Is there a better feeling than the one you have about yourself after a great presentation?
Here’s a chance to see if you’ve already incorporated these basic tips. People vary in their level of experience and training.
1. Always design the talk for the particular audience that day. Remind yourself to consider the different perspectives that may exist in the audience. What will you encounter in terms of interest level, knowledge level, or preconceived ideas? These preconceived ideas can include negative perceptions that already exist about an idea you’re sharing. For example, an insurance agent needs to be aware of the negative reaction many people have to “whole life” insurance. Speakers need to address such concerns proactively in their talk.
2. Adapt to your audience even during the speech. With each point you’re making, watch their faces for a look of confusion or skepticism or boredom, etc. You may need to stop and explain that last point more clearly, or add more convincing evidence. If you encounter looks of boredom, make sure you are demonstrating your own enthusiasm for your topic. Consider revising your presentation in the future to incorporate more stories and speak more from the heart. Of course, you must always focus on the significance for the audience.
3. If possible, connect with some members of the audience before you speak. Greet them; do a little chitchat. This strategy helps you build a comfort level with them and helps them respond to you with even more enthusiasm.
4. Mention some common ground with your audience in the first minute or so. Be honest, never fake, but find one or more ways in which you and your audience match: goals, values, background, experience. People naturally connect to others who have something in common with them.
5. Embrace and accept any nervousness. You may think of it as a negative thing, but it also provides motivation and energy. The more you accept it, the less anxious you’ll feel. Realize, also, that others cannot detect your nervousness as much as you think. If applicable, get tough with yourself and ban “catastrophic thinking.” Remember that disaster will not follow a less-than-stellar performance. Don’t allow yourself to imagine negative outcomes. Instead, in the days preceding your talk, daydream and visualize positive outcomes.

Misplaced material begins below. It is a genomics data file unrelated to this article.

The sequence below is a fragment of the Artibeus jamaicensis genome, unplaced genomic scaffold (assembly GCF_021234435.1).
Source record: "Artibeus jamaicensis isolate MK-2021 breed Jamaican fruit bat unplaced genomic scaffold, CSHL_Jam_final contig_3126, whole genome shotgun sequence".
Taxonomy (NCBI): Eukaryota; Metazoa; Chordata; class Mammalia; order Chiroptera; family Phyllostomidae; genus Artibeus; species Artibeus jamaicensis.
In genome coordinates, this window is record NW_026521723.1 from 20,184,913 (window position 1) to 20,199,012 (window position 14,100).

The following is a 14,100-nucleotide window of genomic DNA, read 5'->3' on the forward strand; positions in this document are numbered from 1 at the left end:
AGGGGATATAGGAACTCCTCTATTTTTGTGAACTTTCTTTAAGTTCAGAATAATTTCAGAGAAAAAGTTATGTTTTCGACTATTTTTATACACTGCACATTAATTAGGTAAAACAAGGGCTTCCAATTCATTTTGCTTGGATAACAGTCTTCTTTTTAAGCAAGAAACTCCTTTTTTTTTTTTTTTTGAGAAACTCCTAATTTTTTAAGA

6. Also, to combat nervousness, drop that emotional attachment to perfection that we all tend to have. The truth is, people don’t really want you to be perfect. In fact, you’ll connect more if you dare to be a little vulnerable. Tell a personal anecdote that shows a little humility or pokes fun at yourself. It helps you seem human and approachable.
The world of politics carries extreme pressure to worry about every single comment. Perfectionism can be a real struggle. But as I wrote to a client of mine, a U.S. Congressperson preparing for televised debates:
“Perfection can never be the goal. We begin any performance endeavor by deciding that it is okay to make a mistake. We free ourselves of the pressure to be flawless, and ironically, at that moment, flawlessness becomes a possibility. Every Olympic athlete understands this strange irony. The fear of imperfection creates imperfection. The acceptance of imperfection makes perfection possible, as long as the training is there.”
© 2013 Caryl D. Schlicher A Bridge To Excellence
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